COVID-19 will lead to a major IT infrastructure upgrade, travelling for work is slow to take off, Microsoft wants to give employees the option to work from the office, small talk can make you feel better and younger leaders are more trusted. These are the topics dominating this week’s news from the world of work.

#1. After COVID-19, 75% of businesses will need an IT upgrade

 

Three-quarters of all organizations need an upgrade of outdated IT infrastructure and to invest in new technologies. That’s the conclusion of a report published earlier this week by Wipro, a global information technology company. Business Wire explains that the news reflects the recent changes to the world of work prompted by the COVID-19 pandemic, notably the need to embrace more flexibility and remote work. The report also finds that to leverage this newly discovered IT technology, 81% of enterprises are already investing in the reskilling of their existing workers.

Photo by Aleks Marinkovic on Unsplash

#2. Business travel won’t be taking off soon amid coronavirus

 

Corporate America’s wings are clipped, and some CEOs say it is better that way, writes The Wall Street Journal. The same could be said of CEOs around the world as many have come to realise their face-to-face meetings can be handled just as effectively via videoconference. For instance, Andreas Fibig, chief executive officer of International Flavors & Fragrances, plans for a permanent 30% to 50% reduction in business travel for his company. Not everyone agrees, though. Some executives such as Kurt Sievers of Dutch chipmaker NXP Semiconductors NV, believe face-to-face contact matters, and nothing can replace the personal relationship in meeting customers. Nevertheless, the expected scale-back of business travels in most companies will have a significant impact on the airline industry as well as hotels and rental-car companies.

Photo by Julian Dufort on Unsplash

#3. Microsoft employees would rather work from physical offices than work remotely, CEO Satya Nadella says

 

In other news, employees of some companies, Microsoft included, would rather return to their offices than work permanently from home. Satya Nadella, CEO of Microsoft, said earlier this week that their employees located in Seattle who have been working these past months remotely, “would rather have a workspace at work once COVID-19 crisis goes away”. He argues that workers should be given the flexibility they need to decide how they want to work. Nadella warned that businesses should not replace “one dogma with another.” In recent weeks, companies such as Twitter and Facebook have made bold statements about their plans to introduce remote work as the new norm.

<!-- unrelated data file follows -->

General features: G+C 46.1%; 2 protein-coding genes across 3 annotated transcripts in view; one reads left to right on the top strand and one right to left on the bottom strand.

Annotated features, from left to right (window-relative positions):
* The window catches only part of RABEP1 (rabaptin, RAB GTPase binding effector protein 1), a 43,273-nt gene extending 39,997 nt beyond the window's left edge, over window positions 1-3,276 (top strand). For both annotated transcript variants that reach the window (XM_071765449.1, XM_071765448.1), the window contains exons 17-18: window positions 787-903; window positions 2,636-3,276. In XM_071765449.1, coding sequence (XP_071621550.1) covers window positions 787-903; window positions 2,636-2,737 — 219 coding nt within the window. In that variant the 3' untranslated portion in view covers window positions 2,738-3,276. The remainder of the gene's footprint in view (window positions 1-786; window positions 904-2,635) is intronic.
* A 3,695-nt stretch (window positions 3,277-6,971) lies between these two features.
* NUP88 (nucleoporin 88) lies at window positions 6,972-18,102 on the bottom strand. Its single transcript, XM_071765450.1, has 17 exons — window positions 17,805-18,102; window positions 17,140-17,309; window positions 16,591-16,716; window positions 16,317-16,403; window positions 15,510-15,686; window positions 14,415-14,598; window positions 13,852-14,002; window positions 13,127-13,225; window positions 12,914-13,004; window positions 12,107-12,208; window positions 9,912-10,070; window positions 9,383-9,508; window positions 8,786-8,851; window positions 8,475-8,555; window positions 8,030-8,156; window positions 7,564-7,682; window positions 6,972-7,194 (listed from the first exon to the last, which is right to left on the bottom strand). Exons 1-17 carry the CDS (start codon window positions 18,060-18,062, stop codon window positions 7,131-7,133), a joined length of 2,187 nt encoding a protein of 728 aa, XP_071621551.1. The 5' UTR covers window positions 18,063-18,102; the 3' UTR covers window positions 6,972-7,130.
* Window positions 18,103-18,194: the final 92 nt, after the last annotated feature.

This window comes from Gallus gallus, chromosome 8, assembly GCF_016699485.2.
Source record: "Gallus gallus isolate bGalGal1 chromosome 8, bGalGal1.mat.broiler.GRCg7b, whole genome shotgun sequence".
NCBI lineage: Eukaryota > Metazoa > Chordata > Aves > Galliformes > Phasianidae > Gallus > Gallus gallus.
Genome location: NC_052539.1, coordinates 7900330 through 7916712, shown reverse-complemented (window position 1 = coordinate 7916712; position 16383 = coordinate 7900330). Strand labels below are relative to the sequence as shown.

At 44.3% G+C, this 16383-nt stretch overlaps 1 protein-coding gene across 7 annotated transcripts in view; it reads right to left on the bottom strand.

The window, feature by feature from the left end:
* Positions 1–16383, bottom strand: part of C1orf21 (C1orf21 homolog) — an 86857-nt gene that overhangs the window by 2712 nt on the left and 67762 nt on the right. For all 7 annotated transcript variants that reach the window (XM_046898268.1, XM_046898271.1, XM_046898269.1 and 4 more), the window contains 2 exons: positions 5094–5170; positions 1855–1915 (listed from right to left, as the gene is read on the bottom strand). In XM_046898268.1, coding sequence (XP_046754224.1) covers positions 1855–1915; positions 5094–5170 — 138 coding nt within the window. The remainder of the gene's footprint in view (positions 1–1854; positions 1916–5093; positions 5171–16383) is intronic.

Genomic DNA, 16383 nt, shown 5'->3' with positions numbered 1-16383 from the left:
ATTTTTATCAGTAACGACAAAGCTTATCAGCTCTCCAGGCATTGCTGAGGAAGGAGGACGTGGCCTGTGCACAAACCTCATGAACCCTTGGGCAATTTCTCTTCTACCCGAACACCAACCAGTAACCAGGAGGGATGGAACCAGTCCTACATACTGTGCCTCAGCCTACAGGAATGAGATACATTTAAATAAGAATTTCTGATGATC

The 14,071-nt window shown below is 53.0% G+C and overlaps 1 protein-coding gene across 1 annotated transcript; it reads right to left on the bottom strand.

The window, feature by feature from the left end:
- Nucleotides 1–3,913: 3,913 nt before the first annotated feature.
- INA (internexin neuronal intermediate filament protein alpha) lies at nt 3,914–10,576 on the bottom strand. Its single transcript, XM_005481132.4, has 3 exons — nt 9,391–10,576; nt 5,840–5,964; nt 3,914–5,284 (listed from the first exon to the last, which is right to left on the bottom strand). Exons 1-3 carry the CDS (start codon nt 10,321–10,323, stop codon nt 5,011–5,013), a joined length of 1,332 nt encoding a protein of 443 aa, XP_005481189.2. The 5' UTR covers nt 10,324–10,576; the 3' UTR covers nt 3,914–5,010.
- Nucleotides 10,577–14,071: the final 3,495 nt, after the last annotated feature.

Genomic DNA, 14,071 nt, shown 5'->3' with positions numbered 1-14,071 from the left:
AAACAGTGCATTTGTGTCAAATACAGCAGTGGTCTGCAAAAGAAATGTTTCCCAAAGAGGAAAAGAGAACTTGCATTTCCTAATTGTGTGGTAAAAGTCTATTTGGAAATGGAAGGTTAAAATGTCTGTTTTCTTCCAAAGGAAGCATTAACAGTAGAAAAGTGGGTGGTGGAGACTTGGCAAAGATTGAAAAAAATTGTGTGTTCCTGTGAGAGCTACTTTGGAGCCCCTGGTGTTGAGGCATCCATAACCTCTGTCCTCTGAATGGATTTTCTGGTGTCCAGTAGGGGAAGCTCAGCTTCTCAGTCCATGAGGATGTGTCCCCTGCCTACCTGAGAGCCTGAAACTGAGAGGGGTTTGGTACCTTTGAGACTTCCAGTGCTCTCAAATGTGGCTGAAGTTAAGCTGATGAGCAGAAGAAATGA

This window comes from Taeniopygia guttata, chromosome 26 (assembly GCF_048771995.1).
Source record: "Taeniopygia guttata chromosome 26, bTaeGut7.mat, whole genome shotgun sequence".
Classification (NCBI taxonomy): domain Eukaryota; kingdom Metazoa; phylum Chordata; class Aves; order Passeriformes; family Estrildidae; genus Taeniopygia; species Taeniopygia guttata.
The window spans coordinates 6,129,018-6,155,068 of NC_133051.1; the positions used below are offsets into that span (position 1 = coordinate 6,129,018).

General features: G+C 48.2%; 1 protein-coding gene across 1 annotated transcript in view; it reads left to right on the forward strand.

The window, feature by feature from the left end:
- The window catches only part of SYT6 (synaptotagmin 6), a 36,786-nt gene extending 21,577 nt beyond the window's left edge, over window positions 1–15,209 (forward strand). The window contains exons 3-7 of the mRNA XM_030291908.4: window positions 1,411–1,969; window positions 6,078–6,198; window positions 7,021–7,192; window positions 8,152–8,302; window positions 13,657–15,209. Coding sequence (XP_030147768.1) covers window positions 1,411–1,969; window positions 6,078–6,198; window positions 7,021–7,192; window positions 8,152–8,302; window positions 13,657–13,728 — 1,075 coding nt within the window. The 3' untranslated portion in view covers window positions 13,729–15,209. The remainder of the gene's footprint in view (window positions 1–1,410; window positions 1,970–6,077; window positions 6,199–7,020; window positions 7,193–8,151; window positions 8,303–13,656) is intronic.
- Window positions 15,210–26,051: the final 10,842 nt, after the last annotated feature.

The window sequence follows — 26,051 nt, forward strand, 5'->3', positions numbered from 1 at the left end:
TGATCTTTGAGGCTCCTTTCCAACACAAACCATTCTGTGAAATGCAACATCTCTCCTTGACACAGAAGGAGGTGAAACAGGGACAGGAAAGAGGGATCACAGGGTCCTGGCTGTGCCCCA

Photo by Matthew Manuel on Unsplash

#4. Office small talk has big value

 

Still on the subject of offices, small talk has an “uplifting yet distracting” effect on workers and is more important than you might think. That’s according to Jessica Methot of Rutgers University, who spoke to the New York Times about why people who engage in idle chitchat in the office end up feeling more positive emotions. Methot argues that small talk makes people feel more recognized and acknowledged, giving them a sense of connection with others. On the other hand, chatting to colleagues can be distracting and prevents employees from focusing on their work during the day. But while that may be true, the positives far outweigh the negatives. So next time you’re in your office, make sure to grab a coffee with your colleague and strike a lighthearted conversation. It’ll make you feel better.

Photo by You X Ventures on Unsplash

#5. Younger leaders are more trusted than their older counterparts


Are the experienced and older leaders trusted more than their younger counterparts? Not anymore. Or rather more precisely, not anymore since 2015, when we started to see a clear trend of younger leaders (those 40 and below) becoming more trustworthy than their older colleagues. Joseph Folkman, a behavioural statistician, points to the recent technological revolution as one of the reasons behind this shift. He argues that younger people have an advantage because, among other things, they are more willing to ask for feedback and improve as a result of it. Read more in this Forbes article.

Photo by Jeffery Erhunse on Unsplash

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